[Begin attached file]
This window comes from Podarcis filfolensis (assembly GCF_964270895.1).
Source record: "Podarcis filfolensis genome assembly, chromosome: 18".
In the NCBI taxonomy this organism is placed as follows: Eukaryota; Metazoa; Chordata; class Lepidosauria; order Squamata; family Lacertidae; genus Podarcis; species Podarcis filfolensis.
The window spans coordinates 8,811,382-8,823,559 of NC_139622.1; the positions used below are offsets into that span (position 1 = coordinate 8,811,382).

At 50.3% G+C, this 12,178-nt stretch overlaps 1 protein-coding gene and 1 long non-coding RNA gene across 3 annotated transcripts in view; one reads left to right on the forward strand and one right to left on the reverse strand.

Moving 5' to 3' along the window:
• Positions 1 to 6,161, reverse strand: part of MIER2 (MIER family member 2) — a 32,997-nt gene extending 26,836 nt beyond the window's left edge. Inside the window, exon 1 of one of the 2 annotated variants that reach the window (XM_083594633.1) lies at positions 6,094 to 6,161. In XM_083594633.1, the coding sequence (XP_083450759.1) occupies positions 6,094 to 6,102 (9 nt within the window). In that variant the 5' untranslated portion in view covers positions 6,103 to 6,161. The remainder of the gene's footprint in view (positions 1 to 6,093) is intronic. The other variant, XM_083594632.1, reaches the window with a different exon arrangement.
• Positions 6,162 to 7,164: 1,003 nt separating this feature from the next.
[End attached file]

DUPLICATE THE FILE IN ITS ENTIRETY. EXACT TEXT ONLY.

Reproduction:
This window comes from Podarcis filfolensis (assembly GCF_964270895.1).
Source record: "Podarcis filfolensis genome assembly, chromosome: 18".
In the NCBI taxonomy this organism is placed as follows: Eukaryota; Metazoa; Chordata; class Lepidosauria; order Squamata; family Lacertidae; genus Podarcis; species Podarcis filfolensis.
The window spans coordinates 8,811,382-8,823,559 of NC_139622.1; the positions used below are offsets into that span (position 1 = coordinate 8,811,382).

At 50.3% G+C, this 12,178-nt stretch overlaps 1 protein-coding gene and 1 long non-coding RNA gene across 3 annotated transcripts in view; one reads left to right on the forward strand and one right to left on the reverse strand.

Moving 5' to 3' along the window:
• Positions 1 to 6,161, reverse strand: part of MIER2 (MIER family member 2) — a 32,997-nt gene extending 26,836 nt beyond the window's left edge. Inside the window, exon 1 of one of the 2 annotated variants that reach the window (XM_083594633.1) lies at positions 6,094 to 6,161. In XM_083594633.1, the coding sequence (XP_083450759.1) occupies positions 6,094 to 6,102 (9 nt within the window). In that variant the 5' untranslated portion in view covers positions 6,103 to 6,161. The remainder of the gene's footprint in view (positions 1 to 6,093) is intronic. The other variant, XM_083594632.1, reaches the window with a different exon arrangement.
• Positions 6,162 to 7,164: 1,003 nt separating this feature from the next.